US Will Not Issue Drilling Waivers to Russia Sanctions

The U.S. government says it will not waive trade sanctions for U.S. companies seeking to drill for oil in Russia, including for U.S. oil giant ExxonMobil.

Treasury Secretary Steven Mnuchin made the announcement Friday, indicating that the United States would maintain a tough stance on sanctions against Russia.

“In consultation with President Donald J. Trump, the Treasury Department will not be issuing waivers to U.S. companies, including Exxon, authorizing drilling prohibited by current Russian sanctions,” he said in a brief statement.

Exxon has sought permission to drill in several areas that are currently off limits because of the Russian sanctions, including in the Black Sea. It sought to resume a joint venture with Rosneft, a Russian state-owned oil company.

Exxon’s former CEO Rex Tillerson, who is now secretary of state in Trump’s Cabinet, has recused himself from the administration’s decision.

Tillerson has established close ties with Russian officials, including President Vladimir Putin, and has previously spoken out against the sanctions.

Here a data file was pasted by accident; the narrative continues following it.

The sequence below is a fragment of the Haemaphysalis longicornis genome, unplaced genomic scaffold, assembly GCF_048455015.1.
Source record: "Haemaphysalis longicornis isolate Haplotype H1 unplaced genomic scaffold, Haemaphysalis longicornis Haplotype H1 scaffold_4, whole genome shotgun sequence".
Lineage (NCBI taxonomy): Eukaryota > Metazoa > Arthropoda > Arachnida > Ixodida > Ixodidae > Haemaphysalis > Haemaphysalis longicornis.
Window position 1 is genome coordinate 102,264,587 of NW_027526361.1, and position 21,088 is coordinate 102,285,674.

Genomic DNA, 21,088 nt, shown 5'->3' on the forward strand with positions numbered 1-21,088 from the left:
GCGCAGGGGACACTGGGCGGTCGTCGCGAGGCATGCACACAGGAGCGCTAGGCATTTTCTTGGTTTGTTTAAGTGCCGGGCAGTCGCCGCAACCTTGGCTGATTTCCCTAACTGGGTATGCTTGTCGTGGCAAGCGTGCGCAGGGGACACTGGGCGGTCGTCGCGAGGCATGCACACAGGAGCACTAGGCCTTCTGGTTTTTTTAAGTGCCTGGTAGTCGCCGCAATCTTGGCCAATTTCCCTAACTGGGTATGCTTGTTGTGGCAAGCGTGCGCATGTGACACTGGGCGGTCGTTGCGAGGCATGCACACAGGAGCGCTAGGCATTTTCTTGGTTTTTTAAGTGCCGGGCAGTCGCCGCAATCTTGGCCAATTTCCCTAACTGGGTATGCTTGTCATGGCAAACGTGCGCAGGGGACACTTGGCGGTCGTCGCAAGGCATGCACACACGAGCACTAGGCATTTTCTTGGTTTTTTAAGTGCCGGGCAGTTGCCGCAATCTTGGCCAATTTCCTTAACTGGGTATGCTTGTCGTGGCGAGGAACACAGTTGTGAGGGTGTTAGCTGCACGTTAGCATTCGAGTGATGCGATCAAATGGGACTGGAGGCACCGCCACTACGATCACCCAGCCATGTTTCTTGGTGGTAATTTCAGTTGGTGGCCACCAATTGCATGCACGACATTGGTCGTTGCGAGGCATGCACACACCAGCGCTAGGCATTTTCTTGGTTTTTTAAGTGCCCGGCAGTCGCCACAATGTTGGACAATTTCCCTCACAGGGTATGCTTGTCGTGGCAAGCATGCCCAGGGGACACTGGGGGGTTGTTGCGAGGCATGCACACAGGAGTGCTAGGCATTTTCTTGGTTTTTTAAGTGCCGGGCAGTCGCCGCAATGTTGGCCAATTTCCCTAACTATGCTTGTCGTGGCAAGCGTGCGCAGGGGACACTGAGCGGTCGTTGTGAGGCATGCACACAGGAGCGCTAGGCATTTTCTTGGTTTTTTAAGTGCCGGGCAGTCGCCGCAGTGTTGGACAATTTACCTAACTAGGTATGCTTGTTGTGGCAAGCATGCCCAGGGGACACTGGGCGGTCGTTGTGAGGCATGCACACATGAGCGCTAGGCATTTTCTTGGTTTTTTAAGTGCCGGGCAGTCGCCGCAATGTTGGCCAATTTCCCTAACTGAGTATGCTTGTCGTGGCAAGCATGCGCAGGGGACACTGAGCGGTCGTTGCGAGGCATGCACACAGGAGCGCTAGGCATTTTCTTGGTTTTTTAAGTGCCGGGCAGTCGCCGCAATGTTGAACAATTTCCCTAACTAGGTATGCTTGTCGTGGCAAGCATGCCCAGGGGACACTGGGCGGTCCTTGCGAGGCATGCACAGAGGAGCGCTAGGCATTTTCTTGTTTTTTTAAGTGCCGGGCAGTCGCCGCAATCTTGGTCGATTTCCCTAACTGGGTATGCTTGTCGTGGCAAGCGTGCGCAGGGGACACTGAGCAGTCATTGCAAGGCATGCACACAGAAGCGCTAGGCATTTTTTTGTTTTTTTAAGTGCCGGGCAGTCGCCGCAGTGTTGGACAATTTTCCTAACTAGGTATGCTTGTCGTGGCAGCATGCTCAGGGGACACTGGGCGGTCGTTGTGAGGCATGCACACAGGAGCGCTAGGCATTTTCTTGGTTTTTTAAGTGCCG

Crimea-related sanctions

The United States and the European Union imposed sanctions on Russia in 2014 in response to Moscow’s annexation of the Crimea region of Ukraine.

The European Union sanctions do not keep European oil companies from operating in Russia, a fact that has frustrated Exxon.

“We understand the statement today by Secretary Mnuchin in consultation with President Trump,” Exxon spokesman Alan Jeffers said in statement. However, he said the company was hamstrung by the U.S. government’s position.

“Our 2015 application for a license under the provisions outlined in the U.S. sanctions was made to enable our company to meet its contractual obligations under a joint venture agreement in Russia, where competitor companies are authorized to undertake such work under European sanctions,” Jeffers said.

Exxon has said the company previously received several waivers from the sanctions during the Obama administration for limited work with Rosneft.

Friday’s announcement comes as U.S. lawmakers continue to investigate possible ties between some Trump campaign aides and Moscow. It also comes at a time when relations between the United States and Russia have become more strained following a U.S. missile strike in Syria.

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